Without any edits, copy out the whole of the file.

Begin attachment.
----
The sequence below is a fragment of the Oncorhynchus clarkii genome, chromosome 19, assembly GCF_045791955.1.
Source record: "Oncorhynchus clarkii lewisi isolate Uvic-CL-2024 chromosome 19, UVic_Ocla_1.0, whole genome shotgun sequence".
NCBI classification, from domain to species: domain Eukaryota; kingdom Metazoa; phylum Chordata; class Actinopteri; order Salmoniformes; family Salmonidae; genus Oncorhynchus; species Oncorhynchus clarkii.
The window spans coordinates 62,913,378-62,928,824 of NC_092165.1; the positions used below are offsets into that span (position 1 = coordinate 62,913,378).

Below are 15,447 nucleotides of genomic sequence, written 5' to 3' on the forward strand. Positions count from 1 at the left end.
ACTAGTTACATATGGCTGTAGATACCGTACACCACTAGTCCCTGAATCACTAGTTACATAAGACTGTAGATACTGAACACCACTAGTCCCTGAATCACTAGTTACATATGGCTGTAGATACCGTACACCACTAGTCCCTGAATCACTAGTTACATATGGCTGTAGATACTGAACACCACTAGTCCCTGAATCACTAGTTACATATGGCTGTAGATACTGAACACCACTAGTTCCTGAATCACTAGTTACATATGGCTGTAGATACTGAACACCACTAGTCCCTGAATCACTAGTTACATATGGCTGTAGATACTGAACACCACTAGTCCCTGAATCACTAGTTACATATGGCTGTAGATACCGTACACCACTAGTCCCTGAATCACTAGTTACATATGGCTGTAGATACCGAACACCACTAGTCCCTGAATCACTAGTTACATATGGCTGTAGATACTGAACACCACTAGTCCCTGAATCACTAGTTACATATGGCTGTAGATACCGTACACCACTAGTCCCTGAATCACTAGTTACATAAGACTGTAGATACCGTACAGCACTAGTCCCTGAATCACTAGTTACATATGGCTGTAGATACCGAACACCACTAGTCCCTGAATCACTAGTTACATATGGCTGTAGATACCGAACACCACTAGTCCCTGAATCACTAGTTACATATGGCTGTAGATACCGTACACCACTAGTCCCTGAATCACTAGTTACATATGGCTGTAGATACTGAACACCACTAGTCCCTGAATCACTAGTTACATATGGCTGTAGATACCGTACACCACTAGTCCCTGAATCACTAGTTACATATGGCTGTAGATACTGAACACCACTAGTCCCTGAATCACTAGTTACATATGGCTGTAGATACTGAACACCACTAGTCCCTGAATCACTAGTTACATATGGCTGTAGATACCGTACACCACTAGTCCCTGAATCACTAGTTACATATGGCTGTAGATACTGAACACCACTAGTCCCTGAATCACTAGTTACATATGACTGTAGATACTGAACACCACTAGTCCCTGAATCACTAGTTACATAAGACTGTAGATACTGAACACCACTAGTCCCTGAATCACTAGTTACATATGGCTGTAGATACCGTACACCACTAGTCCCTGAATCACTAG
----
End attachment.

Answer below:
The sequence below is a fragment of the Oncorhynchus clarkii genome, chromosome 19, assembly GCF_045791955.1.
Source record: "Oncorhynchus clarkii lewisi isolate Uvic-CL-2024 chromosome 19, UVic_Ocla_1.0, whole genome shotgun sequence".
NCBI classification, from domain to species: domain Eukaryota; kingdom Metazoa; phylum Chordata; class Actinopteri; order Salmoniformes; family Salmonidae; genus Oncorhynchus; species Oncorhynchus clarkii.
The window spans coordinates 62,913,378-62,928,824 of NC_092165.1; the positions used below are offsets into that span (position 1 = coordinate 62,913,378).

Below are 15,447 nucleotides of genomic sequence, written 5' to 3' on the forward strand. Positions count from 1 at the left end.
ACTAGTTACATATGGCTGTAGATACCGTACACCACTAGTCCCTGAATCACTAGTTACATAAGACTGTAGATACTGAACACCACTAGTCCCTGAATCACTAGTTACATATGGCTGTAGATACCGTACACCACTAGTCCCTGAATCACTAGTTACATATGGCTGTAGATACTGAACACCACTAGTCCCTGAATCACTAGTTACATATGGCTGTAGATACTGAACACCACTAGTTCCTGAATCACTAGTTACATATGGCTGTAGATACTGAACACCACTAGTCCCTGAATCACTAGTTACATATGGCTGTAGATACTGAACACCACTAGTCCCTGAATCACTAGTTACATATGGCTGTAGATACCGTACACCACTAGTCCCTGAATCACTAGTTACATATGGCTGTAGATACCGAACACCACTAGTCCCTGAATCACTAGTTACATATGGCTGTAGATACTGAACACCACTAGTCCCTGAATCACTAGTTACATATGGCTGTAGATACCGTACACCACTAGTCCCTGAATCACTAGTTACATAAGACTGTAGATACCGTACAGCACTAGTCCCTGAATCACTAGTTACATATGGCTGTAGATACCGAACACCACTAGTCCCTGAATCACTAGTTACATATGGCTGTAGATACCGAACACCACTAGTCCCTGAATCACTAGTTACATATGGCTGTAGATACCGTACACCACTAGTCCCTGAATCACTAGTTACATATGGCTGTAGATACTGAACACCACTAGTCCCTGAATCACTAGTTACATATGGCTGTAGATACCGTACACCACTAGTCCCTGAATCACTAGTTACATATGGCTGTAGATACTGAACACCACTAGTCCCTGAATCACTAGTTACATATGGCTGTAGATACTGAACACCACTAGTCCCTGAATCACTAGTTACATATGGCTGTAGATACCGTACACCACTAGTCCCTGAATCACTAGTTACATATGGCTGTAGATACTGAACACCACTAGTCCCTGAATCACTAGTTACATATGACTGTAGATACTGAACACCACTAGTCCCTGAATCACTAGTTACATAAGACTGTAGATACTGAACACCACTAGTCCCTGAATCACTAGTTACATATGGCTGTAGATACCGTACACCACTAGTCCCTGAATCACTAG